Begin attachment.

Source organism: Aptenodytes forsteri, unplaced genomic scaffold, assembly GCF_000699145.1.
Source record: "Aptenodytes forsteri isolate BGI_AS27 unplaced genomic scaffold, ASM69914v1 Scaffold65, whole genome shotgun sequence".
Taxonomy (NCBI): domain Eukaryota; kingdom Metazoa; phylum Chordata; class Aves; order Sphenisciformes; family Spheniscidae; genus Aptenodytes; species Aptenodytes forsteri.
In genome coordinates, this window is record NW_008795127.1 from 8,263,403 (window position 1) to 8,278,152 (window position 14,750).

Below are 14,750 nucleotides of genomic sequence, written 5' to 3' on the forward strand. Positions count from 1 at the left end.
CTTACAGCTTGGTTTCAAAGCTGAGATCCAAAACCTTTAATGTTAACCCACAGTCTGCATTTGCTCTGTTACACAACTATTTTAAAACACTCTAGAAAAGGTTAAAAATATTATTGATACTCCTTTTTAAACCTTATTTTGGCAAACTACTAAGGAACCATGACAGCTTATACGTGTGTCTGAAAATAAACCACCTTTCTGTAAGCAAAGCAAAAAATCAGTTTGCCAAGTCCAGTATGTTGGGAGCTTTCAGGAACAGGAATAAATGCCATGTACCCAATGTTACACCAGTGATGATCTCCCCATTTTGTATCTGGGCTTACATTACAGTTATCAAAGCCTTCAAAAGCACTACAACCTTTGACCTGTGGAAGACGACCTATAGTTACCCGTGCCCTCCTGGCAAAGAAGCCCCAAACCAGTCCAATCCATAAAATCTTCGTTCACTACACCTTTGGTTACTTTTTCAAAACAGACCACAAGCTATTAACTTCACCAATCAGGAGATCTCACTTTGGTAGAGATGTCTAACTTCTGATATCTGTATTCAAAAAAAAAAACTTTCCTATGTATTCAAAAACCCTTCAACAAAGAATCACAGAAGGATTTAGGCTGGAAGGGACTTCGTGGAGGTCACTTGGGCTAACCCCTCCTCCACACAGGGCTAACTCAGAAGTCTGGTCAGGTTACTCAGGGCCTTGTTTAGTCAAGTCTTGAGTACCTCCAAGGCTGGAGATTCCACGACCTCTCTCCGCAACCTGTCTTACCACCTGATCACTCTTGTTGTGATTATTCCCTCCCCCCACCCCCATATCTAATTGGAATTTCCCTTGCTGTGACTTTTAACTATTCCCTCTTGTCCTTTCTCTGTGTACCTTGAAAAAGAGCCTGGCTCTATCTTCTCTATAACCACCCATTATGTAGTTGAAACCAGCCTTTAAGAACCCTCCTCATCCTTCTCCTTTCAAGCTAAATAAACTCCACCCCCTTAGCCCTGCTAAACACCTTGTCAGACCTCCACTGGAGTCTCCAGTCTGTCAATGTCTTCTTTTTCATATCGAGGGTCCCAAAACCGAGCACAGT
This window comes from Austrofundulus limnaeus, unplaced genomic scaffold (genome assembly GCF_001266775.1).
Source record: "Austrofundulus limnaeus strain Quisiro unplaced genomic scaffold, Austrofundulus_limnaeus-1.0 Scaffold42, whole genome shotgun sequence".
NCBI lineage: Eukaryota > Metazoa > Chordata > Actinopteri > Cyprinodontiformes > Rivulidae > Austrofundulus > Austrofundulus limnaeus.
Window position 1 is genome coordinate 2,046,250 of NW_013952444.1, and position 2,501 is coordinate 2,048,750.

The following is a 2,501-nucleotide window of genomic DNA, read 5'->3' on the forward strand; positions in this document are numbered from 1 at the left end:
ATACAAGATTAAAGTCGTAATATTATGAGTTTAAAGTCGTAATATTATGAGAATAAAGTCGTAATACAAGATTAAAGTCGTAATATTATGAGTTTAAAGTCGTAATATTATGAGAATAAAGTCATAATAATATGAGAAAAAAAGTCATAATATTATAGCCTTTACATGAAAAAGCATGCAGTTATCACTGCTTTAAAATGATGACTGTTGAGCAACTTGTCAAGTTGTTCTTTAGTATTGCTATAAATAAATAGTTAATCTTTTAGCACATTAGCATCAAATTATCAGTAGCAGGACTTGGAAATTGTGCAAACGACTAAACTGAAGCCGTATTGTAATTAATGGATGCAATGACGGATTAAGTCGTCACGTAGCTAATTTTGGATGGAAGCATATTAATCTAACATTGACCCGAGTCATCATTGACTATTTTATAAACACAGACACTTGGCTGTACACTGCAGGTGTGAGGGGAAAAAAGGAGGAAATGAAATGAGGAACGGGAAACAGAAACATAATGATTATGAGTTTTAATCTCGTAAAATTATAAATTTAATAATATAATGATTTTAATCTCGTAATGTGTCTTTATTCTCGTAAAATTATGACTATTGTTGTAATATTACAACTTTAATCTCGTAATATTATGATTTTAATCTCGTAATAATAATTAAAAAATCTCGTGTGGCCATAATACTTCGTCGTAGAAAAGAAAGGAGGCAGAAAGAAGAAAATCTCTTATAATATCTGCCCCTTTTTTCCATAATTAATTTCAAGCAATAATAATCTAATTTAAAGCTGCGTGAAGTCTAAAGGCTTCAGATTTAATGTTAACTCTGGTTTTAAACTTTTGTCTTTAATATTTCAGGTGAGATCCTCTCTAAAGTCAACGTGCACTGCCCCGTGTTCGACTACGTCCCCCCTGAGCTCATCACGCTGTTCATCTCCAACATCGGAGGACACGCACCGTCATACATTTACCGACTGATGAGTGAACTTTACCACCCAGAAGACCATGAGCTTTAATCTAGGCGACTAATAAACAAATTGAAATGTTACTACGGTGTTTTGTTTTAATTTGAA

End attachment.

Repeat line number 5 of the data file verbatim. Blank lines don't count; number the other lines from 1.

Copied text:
Below are 14,750 nucleotides of genomic sequence, written 5' to 3' on the forward strand. Positions count from 1 at the left end.